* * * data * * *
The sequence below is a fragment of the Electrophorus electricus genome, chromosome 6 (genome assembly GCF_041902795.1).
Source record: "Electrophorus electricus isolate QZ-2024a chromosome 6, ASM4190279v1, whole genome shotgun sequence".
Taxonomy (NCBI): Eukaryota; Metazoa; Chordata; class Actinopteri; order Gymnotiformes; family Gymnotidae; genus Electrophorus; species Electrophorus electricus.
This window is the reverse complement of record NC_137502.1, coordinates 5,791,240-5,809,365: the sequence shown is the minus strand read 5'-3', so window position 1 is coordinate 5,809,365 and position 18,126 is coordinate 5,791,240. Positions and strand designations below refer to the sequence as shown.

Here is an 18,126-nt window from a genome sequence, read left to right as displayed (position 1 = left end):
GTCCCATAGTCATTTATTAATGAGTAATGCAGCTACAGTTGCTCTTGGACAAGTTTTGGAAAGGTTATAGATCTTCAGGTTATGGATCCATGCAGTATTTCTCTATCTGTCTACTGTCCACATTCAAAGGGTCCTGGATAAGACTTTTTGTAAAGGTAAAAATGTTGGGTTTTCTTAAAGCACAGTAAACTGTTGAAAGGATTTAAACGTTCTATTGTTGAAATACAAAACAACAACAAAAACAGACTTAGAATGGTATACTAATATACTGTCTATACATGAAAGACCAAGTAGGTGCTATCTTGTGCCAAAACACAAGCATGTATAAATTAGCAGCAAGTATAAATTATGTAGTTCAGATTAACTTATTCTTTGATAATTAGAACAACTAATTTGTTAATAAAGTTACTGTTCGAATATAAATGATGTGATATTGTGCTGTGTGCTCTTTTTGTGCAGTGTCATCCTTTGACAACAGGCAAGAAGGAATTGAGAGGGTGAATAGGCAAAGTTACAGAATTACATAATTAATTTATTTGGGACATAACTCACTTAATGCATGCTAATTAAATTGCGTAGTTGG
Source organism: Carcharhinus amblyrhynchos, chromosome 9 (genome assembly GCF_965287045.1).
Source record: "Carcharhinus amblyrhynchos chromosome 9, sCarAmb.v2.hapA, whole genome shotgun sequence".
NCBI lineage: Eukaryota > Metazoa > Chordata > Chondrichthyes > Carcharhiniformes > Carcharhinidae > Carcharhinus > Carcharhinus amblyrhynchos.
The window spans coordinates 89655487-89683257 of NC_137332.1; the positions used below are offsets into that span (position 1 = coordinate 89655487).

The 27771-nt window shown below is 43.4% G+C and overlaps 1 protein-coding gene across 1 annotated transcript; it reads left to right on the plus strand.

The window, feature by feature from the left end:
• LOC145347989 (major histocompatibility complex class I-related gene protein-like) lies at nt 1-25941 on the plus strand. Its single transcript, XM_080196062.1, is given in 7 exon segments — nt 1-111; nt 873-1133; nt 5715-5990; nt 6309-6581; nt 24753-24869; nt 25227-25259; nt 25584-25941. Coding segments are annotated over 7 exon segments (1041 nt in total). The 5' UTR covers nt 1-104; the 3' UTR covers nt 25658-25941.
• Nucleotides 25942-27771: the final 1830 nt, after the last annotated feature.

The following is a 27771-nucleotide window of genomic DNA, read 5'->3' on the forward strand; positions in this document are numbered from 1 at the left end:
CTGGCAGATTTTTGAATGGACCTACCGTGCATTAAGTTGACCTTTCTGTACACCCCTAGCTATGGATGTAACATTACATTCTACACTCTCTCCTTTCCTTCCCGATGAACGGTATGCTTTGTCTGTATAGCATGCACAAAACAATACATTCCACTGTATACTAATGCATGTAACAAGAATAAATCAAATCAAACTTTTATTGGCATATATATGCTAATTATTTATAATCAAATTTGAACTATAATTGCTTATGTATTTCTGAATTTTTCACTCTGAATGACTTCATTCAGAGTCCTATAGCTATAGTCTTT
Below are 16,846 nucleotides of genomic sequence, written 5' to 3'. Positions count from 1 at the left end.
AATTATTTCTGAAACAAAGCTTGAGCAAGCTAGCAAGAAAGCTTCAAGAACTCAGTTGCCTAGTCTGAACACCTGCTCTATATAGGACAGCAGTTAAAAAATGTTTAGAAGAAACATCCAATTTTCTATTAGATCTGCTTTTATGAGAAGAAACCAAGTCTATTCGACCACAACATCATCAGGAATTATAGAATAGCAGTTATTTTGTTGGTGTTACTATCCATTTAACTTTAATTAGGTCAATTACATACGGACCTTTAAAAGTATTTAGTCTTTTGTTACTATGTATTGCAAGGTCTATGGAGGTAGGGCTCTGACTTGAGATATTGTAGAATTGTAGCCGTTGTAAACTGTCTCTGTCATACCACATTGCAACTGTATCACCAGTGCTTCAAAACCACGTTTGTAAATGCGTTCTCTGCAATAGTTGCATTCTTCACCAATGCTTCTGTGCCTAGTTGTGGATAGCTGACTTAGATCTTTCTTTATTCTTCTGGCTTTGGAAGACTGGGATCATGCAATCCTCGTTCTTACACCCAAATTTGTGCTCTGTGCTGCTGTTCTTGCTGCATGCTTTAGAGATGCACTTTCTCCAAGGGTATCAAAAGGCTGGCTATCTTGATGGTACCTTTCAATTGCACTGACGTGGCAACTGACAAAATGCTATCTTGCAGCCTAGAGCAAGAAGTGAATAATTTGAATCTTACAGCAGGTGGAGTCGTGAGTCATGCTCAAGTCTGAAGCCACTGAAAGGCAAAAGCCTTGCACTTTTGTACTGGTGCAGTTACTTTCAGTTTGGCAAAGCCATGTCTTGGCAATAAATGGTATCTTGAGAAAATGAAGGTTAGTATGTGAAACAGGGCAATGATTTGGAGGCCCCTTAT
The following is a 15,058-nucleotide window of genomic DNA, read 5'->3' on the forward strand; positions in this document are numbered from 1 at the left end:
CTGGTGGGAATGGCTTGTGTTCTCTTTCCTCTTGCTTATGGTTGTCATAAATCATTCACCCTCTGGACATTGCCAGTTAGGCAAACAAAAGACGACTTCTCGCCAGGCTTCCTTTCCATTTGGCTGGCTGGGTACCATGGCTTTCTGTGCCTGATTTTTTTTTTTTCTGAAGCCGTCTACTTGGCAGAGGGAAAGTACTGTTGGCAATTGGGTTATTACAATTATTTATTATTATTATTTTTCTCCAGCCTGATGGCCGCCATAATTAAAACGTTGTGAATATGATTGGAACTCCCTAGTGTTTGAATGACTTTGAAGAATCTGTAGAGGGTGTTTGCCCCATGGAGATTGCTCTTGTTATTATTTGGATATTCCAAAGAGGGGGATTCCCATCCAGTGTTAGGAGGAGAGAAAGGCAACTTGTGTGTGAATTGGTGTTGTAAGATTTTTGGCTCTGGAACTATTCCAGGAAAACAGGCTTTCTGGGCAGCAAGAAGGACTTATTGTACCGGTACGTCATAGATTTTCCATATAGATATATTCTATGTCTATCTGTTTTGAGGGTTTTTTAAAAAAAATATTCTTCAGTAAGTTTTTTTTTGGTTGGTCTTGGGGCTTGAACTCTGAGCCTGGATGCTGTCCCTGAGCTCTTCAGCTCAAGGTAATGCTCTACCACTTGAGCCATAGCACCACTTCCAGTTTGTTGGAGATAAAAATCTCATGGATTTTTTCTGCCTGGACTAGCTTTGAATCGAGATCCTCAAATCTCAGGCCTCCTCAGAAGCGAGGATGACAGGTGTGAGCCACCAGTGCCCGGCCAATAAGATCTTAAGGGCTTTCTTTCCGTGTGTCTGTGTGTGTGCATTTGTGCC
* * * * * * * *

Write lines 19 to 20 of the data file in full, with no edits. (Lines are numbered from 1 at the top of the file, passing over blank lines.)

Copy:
The following is a 15,058-nucleotide window of genomic DNA, read 5'->3' on the forward strand; positions in this document are numbered from 1 at the left end:
CTGGTGGGAATGGCTTGTGTTCTCTTTCCTCTTGCTTATGGTTGTCATAAATCATTCACCCTCTGGACATTGCCAGTTAGGCAAACAAAAGACGACTTCTCGCCAGGCTTCCTTTCCATTTGGCTGGCTGGGTACCATGGCTTTCTGTGCCTGATTTTTTTTTTTTCTGAAGCCGTCTACTTGGCAGAGGGAAAGTACTGTTGGCAATTGGGTTATTACAATTATTTATTATTATTATTTTTCTCCAGCCTGATGGCCGCCATAATTAAAACGTTGTGAATATGATTGGAACTCCCTAGTGTTTGAATGACTTTGAAGAATCTGTAGAGGGTGTTTGCCCCATGGAGATTGCTCTTGTTATTATTTGGATATTCCAAAGAGGGGGATTCCCATCCAGTGTTAGGAGGAGAGAAAGGCAACTTGTGTGTGAATTGGTGTTGTAAGATTTTTGGCTCTGGAACTATTCCAGGAAAACAGGCTTTCTGGGCAGCAAGAAGGACTTATTGTACCGGTACGTCATAGATTTTCCATATAGATATATTCTATGTCTATCTGTTTTGAGGGTTTTTTAAAAAAAATATTCTTCAGTAAGTTTTTTTTTGGTTGGTCTTGGGGCTTGAACTCTGAGCCTGGATGCTGTCCCTGAGCTCTTCAGCTCAAGGTAATGCTCTACCACTTGAGCCATAGCACCACTTCCAGTTTGTTGGAGATAAAAATCTCATGGATTTTTTCTGCCTGGACTAGCTTTGAATCGAGATCCTCAAATCTCAGGCCTCCTCAGAAGCGAGGATGACAGGTGTGAGCCACCAGTGCCCGGCCAATAAGATCTTAAGGGCTTTCTTTCCGTGTGTCTGTGTGTGTGCATTTGTGCC